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How did you prepare to play these characters from the 80’s ~

Hoechlin ~ It’s funny how much everything changes, and how much they stay the same.   A Bunch of guys hanging out and forming that camaraderie is still the same. We watched a biography called No No about Doc Ellis – baseball is still the same in ways and different in others ~ maybe it’s more polished today, and more gritty back then, but its still the same game.


What was it like working for Richard Linklater?

Jenner/Guzman: He was really chill as a director. It was such collaboration. It was Inspiring and creative learning from him. He would change things on a dime for us, and that trust… you don’t feel that from many directors. It’s a beautiful thing because it makes every feel at ease and to dive in deeper to be a better actor.


Did they let you improv at all??

Hoechlin – There was some improv…but not a lot. That wasn’t the idea to begin with, it wasn’t structured…he would take things and shoot a few scenes…and then go back and change them some…

Guzman:   Except for one person ~ Justin…he got to do a lot – no one expected him to be doing martial arts on the baseball field, that’s for sure…


Two of you are writers though right?

We actually ALL ARE!!


What was your favorite scene of the film?

Jenner – You know that slow motion shot where we see the girls by the record machine…I really liked that scene – there was constant peacocking going on…


Did you all play baseball before this film ~

Guzman: Actually I’m not sure that you can tell it’s me in the scene. I’m the guy in the scene running, sliding and catching the ball – I was a pitcher in college and it was great getting back on the field, acting like an idiot and getting paid for it.


How fun was the freshman scene on the field?

Jenner ~ It was really fun ha-ha!! We didn’t know it was so mapped out before we got there.

Guzman – we didn’t know that guy that played Tyrone Plummer was going to be upside down – he passed out didn’t he??

Hoechlin – Almost…


 How much of this film was relatable to your own experience in College playing your character in this film??

Jenner – since I didn’t really have a college experience, it was awesome to finally have one making this film.

Guzman: I can relate. I didn’t really have to search for a group, I had one, and it was the baseball team – even though most of them were assholes. You get to live a certain part of your life over again making this film.

Hoechlin: For me it was the relationships, the jabbing and stuff, being able to live that over again was awesome…


What do you think that the fans of DAZED AND CONFUSED are going to think about his film?

Guzman: Someone in the media made a reference to D & C, and it stuck. I think this film really has its own identity …when Richard talks about D & C, it’s about the moments, and he didn’t really compare the two films…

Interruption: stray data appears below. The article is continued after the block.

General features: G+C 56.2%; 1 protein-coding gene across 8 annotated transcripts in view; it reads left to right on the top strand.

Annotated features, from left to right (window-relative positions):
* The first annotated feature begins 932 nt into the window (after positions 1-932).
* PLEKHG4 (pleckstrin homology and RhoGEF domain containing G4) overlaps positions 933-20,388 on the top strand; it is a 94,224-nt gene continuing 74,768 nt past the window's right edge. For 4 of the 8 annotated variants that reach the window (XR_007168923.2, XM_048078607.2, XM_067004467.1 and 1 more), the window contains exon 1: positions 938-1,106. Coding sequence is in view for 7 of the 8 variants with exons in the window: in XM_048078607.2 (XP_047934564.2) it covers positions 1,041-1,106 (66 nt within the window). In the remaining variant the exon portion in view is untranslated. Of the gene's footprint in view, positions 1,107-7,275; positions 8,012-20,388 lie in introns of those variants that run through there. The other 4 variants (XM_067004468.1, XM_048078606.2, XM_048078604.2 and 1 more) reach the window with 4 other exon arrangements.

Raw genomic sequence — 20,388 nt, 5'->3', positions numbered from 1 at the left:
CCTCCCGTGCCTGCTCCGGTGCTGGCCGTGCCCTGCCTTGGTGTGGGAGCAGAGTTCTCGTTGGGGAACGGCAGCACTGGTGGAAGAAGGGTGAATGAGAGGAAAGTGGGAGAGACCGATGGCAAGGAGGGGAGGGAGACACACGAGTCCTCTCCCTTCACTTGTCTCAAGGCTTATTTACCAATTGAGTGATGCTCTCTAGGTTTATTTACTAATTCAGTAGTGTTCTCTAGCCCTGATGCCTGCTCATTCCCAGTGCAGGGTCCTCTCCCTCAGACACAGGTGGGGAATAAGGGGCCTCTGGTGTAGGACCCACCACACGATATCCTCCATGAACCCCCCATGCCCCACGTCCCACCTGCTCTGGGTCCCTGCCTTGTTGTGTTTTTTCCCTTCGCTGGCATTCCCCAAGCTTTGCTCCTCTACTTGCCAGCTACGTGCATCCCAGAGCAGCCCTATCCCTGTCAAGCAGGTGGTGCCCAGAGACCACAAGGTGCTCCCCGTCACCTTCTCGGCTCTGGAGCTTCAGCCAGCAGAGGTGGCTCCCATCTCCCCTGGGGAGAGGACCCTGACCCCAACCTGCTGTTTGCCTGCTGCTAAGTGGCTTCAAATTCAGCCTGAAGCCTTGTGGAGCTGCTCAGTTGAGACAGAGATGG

Hoechlin: The thing that strikes me with this film is it’s really a window into this world, its not beating you over the head with anything. It’s just a slice of life that you remember not having the restraints of authority and have the opportunity to become your own person. It’s the same tone and the same feel. They are both inspired by Rick’s life – but we really never try to emulate anything from the previous film… We never really discussed the movie much at all…unless Rick referenced it.

Jenner: I think the only thing that you can transfer from both movies is it’s the timeless aspect of both films. Style changes, music changes, fads change, but growing up and finding you niche in the world, and finding out who you are, and experiencing it is really the correlation between the two.


Which Character is RICK, I assume it’s you Blake?

Jenner: There is actually a sprinkle of Rick in everyone in this film…


When casting, did you guys get the parts you really wanted?

 Hoechlin: I don’t know if we knew who the characters really were – they had different names going in…

Guzman: They had different names when we auditioned. We had to try out for three different characters and I decided to combine them to audition for Roper – I cheated the system and it worked.

Hoechlin: They told me I did awesome, you were amazing. And then when I found out I got the job, I called a few weeks later before I left to say hey, what part did I get??


Your characters are three crazy players, in a house full of crazier personalities…I want to know what the camaraderie was like when the cameras stopped?

 Guzman: There was constant competition, to grow as an actor, grow as a person, just have fun, enjoy the moment – it was the best adult camp ever.

Jenner: I think the one challenge for everyone, was not focusing on the clock, because nobody wanted it to end. Everyone kept showing up for scenes they weren’t even in…everybody showed up for the last scene and just cheering us on, which was odd…because it really wasn’t a scene to cheer about…


Have you guys shown the film to your parents? And have they confirmed that a lot of the film is accurate for the time??

Jenner: My dad is very stoic guy in the world, super serious. Seeing him come and knowing that he was a freshman basketball player in college the same year as we are playing in this film, and seeing him grin from ear to ear was incredible. That is one thing him and I will have to linger on in conversation later…

Guzman: I brought my cousins and one of my really close friends and after the movie ended they said – which one were you??? Were you the one slicing those balls??? Ha-ha…



















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